This is very important now because the public data that business uses for analytics and investment decisions are at risk of significant cuts or elimination altogether, including the American Community Survey and the 2012 Economic Census. Your voice, the voice of business, can save the data by helping inform Congress of the importance of this data as economic growth drivers. With the help of organizations like the Association of Public Data Users (APDU) and trade organizations like the U.S. Chamber of Commerce and the International Council of Shopping Centers, we are making inroads with members of Congress, telling the story of how the data are unique, reliable, consistent, and timely, and are viewed as the gold standard for business decisions.
How do you use Census Data? Could you do more? APDU would like to engage the business community in education and advocacy for public data. How can you help?
How Business Uses Government Data
While data are collected by government agencies to enable smart and efficient policies and practices, the same information can (and should) be used by the private sector to spur and enhance their own economic success. Public data from the Census Bureau, Bureau of Economic Analysis, and Bureau of Labor Statistics provide business analysts and leaders with critical market and consumer benchmarks. Business uses government data to identify and measure trends, for geographic spatial analytics and location intelligence, as correlates and predictors of consumer behavior, and as metrics for financial and operational decisions. These topics are relevant to the Smart Data Collective community.
Government data help business measure consumer demand and attributes as well as the level and type of competitive supply in geographic markets. Here are some examples:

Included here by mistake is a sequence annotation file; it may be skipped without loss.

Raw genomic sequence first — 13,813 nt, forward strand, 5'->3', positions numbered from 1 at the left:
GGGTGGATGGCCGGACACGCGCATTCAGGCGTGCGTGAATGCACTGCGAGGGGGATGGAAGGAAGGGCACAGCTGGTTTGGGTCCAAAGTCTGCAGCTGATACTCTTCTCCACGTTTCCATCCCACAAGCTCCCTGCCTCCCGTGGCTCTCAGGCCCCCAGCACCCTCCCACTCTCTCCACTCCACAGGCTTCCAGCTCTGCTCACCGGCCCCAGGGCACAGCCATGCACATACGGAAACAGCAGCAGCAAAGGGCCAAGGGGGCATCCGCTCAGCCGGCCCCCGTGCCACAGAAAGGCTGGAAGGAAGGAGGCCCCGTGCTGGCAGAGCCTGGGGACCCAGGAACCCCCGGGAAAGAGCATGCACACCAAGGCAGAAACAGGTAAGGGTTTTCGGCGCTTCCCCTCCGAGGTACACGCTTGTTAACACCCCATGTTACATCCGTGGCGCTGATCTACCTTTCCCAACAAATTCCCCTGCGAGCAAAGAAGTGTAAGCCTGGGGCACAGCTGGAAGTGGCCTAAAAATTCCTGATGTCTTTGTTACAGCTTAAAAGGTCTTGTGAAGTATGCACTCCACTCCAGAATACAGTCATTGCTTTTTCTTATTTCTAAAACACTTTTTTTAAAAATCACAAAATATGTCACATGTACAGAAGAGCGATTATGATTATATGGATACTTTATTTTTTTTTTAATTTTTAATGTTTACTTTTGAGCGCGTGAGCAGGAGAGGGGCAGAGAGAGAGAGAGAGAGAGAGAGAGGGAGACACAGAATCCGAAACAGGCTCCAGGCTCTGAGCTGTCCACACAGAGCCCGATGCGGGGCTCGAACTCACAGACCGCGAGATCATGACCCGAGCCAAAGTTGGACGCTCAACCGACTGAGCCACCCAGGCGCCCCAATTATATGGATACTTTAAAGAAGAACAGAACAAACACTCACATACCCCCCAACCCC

- The Census Bureau [Decennial Census and annual American Community Survey] provides rich data about the demographics of consumers in neighborhoods across the country. Examples include population size, income, families and household mix, housing stock (homes or apartments, owned or rental), population turnover, education and occupation (reflecting skills, lifestyle and preferences), ancestry and ethnicity, age profile (seniors, toddlers, young singles), urban or suburban geography, and more. These attributes correlate with consumer behavior and preferences and are used in GIS spatial and analytic systems, to identify a company’s best customers or prospects.
Texas map of median household income from the American Community Survey, 2006-2010 5-Year Estimates, American FactFinder, Census.gov. The ACS is at risk of elimination or the survey may become optional. The data would likely disappear, with no alternate income data available.
- The Department of Labor Statistics provides information about consumer expenditures – what are consumers buying? Does that vary by income or age of the residents or geographic region? Does your product or service match the growth rate in the general market? How is each sector trending? Do consumers spend less on your product or service category due to higher spending in other sectors such as health care, services, or travel?
Market Supply – what is the size and strength of the competition?
- The Census Bureau provides annual data on sector sales and number of business establishments by size with more detailed data provided every five years with the Economic Census. What business sectors are growing rapidly? Is e-commerce growing at the expense of brick & mortar stores? What is your market share? What is the relative strength of each economic sector? Is your business positioned well for the coming changes in the market?
The 2007 Economic Census provided Pennsylvania Supermarket and Other Grocery Store sales for 2007. If the 2012 Economic Census is cancelled due to lack of funds, this information will not be updated until 2017, if at all. The great recession has made 2007 economic data obsolete.
- The Bureau of Economic Analysis provides annual Total Personal Income data for counties, a good measure of spending potential, economic status, and economic change.
How Do You Use Public Data?
These are some examples of business use of government data. How do you use the data? We invite you to contribute ideas and examples. What would you do if the American Community Survey and 2012 Economic Census were eliminated? We welcome your perspective and support.
Joan Naymark is member of the Board of Directors for APDU. She recently retired from Target Corporation, and also worked for the Upper Midwest Council and the Minnesota State Demographic Center. She is Chair of the North American Research Task Force, International Council of Shopping Center and prior Chair of the Business Demography group for the Population Association of America.